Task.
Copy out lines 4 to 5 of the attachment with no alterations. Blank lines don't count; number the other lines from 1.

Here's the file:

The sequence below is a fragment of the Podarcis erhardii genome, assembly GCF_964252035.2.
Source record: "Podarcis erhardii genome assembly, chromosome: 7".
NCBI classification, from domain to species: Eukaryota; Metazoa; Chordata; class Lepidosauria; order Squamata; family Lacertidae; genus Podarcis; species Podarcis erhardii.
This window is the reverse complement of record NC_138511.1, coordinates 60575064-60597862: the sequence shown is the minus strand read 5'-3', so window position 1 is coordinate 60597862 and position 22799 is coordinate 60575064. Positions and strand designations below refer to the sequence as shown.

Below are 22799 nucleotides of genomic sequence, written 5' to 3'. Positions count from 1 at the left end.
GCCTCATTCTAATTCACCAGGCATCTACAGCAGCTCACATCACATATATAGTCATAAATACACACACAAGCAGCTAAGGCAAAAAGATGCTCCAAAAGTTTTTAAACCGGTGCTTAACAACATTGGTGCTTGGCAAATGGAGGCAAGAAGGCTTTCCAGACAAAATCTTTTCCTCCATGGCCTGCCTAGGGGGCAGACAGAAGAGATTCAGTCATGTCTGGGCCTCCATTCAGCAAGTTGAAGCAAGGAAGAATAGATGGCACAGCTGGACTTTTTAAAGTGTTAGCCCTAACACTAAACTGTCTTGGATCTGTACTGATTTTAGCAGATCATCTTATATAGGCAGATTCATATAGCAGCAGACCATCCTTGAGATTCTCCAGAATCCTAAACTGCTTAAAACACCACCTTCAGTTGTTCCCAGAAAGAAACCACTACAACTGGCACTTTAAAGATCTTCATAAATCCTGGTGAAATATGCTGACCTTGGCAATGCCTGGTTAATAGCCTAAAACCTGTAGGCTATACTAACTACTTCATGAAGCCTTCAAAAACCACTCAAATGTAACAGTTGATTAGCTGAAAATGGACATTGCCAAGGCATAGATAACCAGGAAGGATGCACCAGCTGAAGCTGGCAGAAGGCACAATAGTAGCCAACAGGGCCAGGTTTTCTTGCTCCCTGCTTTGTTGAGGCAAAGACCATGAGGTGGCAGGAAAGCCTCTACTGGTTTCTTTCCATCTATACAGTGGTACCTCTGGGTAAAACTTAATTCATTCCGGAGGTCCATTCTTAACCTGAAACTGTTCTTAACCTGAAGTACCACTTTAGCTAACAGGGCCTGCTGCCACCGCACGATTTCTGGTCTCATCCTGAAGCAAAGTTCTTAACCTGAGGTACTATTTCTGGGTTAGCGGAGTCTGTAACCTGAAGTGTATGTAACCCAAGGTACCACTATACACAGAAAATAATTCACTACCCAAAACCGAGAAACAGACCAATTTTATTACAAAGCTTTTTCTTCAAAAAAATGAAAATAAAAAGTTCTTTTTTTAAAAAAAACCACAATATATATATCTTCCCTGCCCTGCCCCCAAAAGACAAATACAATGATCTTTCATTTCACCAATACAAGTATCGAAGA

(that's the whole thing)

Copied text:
This window is the reverse complement of record NC_138511.1, coordinates 60575064-60597862: the sequence shown is the minus strand read 5'-3', so window position 1 is coordinate 60597862 and position 22799 is coordinate 60575064. Positions and strand designations below refer to the sequence as shown.

Below are 22799 nucleotides of genomic sequence, written 5' to 3'. Positions count from 1 at the left end.